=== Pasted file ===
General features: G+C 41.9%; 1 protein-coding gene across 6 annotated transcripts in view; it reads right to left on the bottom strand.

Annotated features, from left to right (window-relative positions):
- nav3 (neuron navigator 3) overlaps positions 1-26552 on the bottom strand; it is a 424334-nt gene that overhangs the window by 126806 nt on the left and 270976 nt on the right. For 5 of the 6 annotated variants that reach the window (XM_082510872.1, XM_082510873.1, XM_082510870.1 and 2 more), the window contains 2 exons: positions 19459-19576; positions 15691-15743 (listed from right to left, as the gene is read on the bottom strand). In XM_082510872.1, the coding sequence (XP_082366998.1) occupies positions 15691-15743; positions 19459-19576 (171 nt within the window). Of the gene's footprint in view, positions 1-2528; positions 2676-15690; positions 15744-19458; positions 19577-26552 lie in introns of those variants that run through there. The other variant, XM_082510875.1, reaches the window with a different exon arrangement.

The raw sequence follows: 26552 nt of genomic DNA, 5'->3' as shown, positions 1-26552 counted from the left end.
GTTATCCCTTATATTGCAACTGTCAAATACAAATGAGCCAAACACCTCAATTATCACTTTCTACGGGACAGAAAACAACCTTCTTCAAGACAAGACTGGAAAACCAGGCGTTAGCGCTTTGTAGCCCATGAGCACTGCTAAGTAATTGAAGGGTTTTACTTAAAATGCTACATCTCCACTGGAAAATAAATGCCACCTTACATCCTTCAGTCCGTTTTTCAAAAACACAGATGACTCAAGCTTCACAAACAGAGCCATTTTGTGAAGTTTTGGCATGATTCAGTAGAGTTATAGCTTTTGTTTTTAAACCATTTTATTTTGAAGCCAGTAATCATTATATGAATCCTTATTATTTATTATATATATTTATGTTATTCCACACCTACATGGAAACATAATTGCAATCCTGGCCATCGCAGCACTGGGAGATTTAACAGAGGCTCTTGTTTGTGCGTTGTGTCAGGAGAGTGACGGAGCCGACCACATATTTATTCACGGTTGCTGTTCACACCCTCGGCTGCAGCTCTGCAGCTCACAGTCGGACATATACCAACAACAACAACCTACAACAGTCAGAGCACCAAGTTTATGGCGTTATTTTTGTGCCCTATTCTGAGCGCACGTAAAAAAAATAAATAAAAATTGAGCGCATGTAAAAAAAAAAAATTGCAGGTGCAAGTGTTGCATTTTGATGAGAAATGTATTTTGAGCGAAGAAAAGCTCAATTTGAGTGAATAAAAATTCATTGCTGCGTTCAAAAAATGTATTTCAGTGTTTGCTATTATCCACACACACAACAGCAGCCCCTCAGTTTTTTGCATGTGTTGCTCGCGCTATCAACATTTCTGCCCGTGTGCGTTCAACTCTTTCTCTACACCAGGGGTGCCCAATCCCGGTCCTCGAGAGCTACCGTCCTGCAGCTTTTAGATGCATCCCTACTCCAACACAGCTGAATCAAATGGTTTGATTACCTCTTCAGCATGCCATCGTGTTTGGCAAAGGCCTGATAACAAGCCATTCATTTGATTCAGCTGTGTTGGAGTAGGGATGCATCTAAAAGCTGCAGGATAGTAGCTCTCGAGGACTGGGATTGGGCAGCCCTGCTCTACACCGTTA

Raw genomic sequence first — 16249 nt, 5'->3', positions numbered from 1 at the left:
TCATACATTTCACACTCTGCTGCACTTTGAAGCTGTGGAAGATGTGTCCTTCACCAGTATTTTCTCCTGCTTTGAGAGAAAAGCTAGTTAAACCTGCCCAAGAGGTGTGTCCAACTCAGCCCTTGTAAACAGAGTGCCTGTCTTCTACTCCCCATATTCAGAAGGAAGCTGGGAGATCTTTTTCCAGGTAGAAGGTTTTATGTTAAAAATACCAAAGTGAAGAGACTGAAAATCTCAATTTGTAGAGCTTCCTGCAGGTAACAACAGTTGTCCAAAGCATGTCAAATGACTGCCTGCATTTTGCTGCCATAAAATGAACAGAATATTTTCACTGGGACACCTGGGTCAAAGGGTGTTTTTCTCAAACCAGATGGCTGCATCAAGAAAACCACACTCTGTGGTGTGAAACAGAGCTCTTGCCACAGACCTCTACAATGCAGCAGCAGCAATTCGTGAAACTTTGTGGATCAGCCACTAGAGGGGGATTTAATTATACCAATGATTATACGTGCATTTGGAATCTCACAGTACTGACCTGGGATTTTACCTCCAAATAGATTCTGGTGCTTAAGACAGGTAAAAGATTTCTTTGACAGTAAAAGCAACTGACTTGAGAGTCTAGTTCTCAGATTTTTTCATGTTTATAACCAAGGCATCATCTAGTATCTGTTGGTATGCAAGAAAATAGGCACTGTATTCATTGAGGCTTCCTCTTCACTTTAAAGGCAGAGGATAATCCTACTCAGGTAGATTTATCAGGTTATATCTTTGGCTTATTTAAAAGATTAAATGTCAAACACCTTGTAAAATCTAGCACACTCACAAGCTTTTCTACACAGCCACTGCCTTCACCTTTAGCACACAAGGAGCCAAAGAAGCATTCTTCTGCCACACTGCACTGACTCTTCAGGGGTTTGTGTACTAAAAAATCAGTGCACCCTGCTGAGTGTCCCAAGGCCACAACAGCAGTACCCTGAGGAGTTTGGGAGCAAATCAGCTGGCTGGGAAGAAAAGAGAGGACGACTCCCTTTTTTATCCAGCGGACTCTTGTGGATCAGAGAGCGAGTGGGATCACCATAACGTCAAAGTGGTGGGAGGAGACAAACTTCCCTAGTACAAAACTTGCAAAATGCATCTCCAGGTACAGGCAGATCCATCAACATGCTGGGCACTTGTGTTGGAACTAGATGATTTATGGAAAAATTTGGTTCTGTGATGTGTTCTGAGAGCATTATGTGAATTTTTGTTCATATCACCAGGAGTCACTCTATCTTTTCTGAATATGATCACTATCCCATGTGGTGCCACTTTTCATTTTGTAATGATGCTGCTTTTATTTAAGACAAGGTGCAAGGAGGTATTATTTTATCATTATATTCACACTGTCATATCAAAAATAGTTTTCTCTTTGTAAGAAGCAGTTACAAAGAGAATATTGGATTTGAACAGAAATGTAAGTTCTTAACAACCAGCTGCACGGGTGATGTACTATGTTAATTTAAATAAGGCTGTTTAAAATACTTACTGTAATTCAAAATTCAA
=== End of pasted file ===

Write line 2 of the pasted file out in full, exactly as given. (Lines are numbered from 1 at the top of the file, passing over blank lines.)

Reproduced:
Annotated features, from left to right (window-relative positions):